Fertility is an issue that occupies the attention of most women for a good portion of their lives. Whether a woman is trying NOT to get pregnant or trying TO get pregnant, an understanding of the menstrual cycle and the hormones involved is key.
The menstrual cycle is essentially divided into two halves; the follicular phase occurs from day 1 (the first day of bleeding) until ovulation, and the luteal phase occurs from ovulation until bleeding begins again. Each month follicle stimulating hormone (FSH) is produced by the pituitary gland and under its influence, a number of egg-containing follicles start to mature in the ovary. Each follicle produces estrogen (primarily estradiol). When estrogen levels reach a threshold, it triggers a surge of luteinizing hormone (LH) which causes the egg to be released from the ovary (ovulation). During the second half of the menstrual cycle, (once ovulation has occurred), the follicle morphs into the corpus luteum and begins to produce progesterone which has a number of effects including preventing the release of other eggs and causing the maturation and sustenance of the thickened endometrial lining to better support implantation of a fertilized egg. Progesterone also causes the cervix to open and change position and the cervical fluid to change to better nourish the sperm and facilitate their safe travel to the egg.
Unfortunately, nearly 11% of women ages 15-44 have an impaired ability to achieve pregnancy and/or carry a baby to term. Infertility can be caused by variety of factors including hormone dysregulation and anovulation, mechanical obstruction of the fallopian tubes, scarring or the presence of abnormal tissue in the uterus affecting implantation, alterations in the quality of the egg that may affect the permeability to sperm or other defects that prevent fertilization, and a failure of the corpus luteum to produce adequate progesterone to sustain an implanted egg. Some of the most common hormonal pictures that relate to fertility include PCOS, luteal phase failure and conditions associated with estrogen dominance:
- PCOS Elevated androgens (DHEA and/or testosterone) can cause suppression of LH and therefore result in anovulation. Women with this hormone picture typically have very low progesterone levels and elevated androgens. In addition, blood sugar regulation issues are often present.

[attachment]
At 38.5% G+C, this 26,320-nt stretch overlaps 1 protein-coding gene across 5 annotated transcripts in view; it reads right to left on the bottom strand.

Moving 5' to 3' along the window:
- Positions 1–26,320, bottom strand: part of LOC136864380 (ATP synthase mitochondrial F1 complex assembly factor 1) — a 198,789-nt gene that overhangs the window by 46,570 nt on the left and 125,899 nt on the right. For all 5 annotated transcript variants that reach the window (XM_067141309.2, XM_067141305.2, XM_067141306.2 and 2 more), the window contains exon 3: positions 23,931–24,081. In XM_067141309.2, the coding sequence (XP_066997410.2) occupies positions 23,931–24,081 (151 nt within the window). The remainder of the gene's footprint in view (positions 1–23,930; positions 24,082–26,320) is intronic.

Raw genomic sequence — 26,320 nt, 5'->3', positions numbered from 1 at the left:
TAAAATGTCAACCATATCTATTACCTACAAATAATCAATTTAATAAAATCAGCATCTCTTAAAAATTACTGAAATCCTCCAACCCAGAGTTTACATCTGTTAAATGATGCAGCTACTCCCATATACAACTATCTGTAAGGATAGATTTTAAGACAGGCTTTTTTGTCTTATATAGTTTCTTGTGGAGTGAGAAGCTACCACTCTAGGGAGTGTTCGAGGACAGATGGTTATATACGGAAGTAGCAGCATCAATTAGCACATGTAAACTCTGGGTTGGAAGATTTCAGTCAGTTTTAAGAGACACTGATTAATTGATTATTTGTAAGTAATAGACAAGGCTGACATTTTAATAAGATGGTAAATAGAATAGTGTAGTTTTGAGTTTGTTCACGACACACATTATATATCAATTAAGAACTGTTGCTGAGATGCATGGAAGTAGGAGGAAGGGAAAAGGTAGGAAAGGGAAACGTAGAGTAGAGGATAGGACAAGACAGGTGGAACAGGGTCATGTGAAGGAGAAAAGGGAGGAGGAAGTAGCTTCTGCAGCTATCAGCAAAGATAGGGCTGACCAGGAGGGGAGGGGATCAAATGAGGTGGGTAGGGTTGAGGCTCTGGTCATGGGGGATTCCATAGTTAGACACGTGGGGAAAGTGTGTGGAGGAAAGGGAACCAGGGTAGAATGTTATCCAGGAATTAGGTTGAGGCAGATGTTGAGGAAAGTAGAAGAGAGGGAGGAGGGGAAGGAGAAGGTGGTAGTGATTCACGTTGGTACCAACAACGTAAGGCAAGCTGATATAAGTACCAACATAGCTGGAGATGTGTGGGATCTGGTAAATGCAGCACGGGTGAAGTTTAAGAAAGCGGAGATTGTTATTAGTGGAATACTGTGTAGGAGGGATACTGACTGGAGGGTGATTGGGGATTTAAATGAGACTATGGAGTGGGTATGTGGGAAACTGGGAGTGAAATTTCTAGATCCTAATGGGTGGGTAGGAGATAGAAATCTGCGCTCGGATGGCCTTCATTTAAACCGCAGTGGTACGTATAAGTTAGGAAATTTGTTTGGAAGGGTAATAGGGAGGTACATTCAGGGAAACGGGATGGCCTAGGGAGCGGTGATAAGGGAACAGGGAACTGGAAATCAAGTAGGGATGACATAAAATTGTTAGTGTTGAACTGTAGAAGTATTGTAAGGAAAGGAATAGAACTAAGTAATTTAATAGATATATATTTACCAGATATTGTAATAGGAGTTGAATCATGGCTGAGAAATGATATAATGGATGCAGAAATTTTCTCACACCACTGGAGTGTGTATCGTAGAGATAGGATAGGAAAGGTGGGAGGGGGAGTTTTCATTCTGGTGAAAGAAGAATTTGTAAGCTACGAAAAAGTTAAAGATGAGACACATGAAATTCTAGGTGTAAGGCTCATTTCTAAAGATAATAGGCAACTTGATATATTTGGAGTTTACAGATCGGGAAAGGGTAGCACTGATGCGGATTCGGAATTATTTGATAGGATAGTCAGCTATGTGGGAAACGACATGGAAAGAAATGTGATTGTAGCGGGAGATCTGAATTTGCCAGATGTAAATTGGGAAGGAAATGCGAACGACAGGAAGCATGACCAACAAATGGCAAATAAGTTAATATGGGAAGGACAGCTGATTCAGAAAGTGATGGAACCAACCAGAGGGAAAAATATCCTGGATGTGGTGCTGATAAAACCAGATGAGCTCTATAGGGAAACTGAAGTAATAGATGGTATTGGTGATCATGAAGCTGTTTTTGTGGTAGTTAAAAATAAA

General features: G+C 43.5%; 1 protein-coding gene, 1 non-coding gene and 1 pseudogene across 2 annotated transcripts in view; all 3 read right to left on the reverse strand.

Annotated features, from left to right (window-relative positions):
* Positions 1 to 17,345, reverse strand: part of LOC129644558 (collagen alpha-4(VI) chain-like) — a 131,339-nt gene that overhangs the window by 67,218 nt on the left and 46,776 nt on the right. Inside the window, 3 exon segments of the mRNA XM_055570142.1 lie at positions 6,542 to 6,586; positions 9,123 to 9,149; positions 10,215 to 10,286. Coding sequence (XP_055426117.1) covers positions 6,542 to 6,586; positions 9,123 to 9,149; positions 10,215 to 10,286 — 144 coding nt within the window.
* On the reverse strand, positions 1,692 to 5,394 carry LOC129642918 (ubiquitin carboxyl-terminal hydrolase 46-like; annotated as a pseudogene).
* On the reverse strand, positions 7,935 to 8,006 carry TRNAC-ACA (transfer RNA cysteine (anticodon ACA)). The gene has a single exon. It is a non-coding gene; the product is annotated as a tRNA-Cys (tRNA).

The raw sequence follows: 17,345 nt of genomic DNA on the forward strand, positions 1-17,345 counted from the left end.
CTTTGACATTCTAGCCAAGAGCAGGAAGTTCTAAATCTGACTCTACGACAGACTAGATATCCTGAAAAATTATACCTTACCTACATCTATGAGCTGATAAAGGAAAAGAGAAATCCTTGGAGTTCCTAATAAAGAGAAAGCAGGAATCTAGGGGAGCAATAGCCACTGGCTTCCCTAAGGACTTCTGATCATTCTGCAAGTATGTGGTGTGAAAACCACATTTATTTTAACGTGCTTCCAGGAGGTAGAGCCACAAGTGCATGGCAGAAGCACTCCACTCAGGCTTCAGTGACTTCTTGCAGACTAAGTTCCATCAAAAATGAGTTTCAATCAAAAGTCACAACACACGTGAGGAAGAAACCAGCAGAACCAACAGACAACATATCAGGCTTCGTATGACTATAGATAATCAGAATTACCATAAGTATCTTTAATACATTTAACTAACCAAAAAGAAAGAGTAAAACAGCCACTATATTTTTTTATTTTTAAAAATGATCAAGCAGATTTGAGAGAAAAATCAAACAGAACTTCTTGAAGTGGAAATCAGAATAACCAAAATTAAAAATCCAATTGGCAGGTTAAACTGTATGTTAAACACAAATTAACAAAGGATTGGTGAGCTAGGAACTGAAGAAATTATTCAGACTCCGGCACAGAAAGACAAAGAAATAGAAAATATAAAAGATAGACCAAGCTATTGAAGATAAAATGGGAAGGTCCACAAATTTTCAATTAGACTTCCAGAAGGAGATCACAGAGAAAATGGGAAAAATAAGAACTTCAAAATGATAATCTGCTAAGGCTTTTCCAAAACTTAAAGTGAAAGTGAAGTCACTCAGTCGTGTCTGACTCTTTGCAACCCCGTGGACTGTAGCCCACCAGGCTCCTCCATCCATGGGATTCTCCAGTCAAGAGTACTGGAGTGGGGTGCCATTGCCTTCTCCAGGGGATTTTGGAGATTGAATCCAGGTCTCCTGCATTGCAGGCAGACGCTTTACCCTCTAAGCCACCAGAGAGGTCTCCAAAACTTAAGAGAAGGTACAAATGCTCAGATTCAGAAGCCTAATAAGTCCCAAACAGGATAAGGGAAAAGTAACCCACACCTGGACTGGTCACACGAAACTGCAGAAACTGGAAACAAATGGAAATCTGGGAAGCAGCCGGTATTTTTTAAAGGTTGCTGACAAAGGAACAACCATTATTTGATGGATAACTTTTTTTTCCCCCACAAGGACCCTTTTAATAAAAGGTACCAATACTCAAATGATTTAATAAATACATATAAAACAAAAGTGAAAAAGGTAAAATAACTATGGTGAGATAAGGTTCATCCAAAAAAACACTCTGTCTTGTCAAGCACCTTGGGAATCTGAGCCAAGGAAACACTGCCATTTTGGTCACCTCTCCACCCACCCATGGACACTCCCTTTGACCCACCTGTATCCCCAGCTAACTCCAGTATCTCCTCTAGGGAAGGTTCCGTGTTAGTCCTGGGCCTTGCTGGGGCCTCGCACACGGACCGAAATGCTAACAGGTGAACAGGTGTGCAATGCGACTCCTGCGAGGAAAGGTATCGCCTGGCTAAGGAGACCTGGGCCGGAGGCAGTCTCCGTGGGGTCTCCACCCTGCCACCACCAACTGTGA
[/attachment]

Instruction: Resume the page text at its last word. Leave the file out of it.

- Luteal phase failure Low or low range progesterone levels are often indicative of luteal phase failure, which is the inability of the corpus luteum to produce ample amounts of progesterone. Underproduction of progesterone has been associated with stress, excessive exercise and malnutrition, as well as thyroid and other hormone imbalances. Because the corpus luteum is the primary source of progesterone during early pregnancy (until the placenta takes over near the beginning of the second trimester) luteal phase failure is a common cause of early termination of pregnancy or miscarriage. Additionally, low progesterone levels may contribute to a difficulty achieving pregnancy, since progesterone plays an important role in opening the cervix and affecting the cervical fluid.
- Estrogen dominance This is a general term for an underlying hormonal imbalance where the influence of estrogen is greater than the balancing effects of progesterone, and typically results in growth and proliferation of tissue. This is often a part of the picture with conditions such as endometriosis and uterine fibroids, both of which make pregnancy more difficult due to interference with proper implantation of an embryo and, in some cases, contribute to obstruction and scarring in the fallopian tubes.
While a thorough medical workup of both partners to determine etiology of fertility issues is often required, salivary hormone analysis is an easy, non-invasive look at hormone levels that can reveal invaluable fertility information. In many cases, identification and correction of hormone imbalances is sufficient to aide in the achievement and maintenance of a successful pregnancy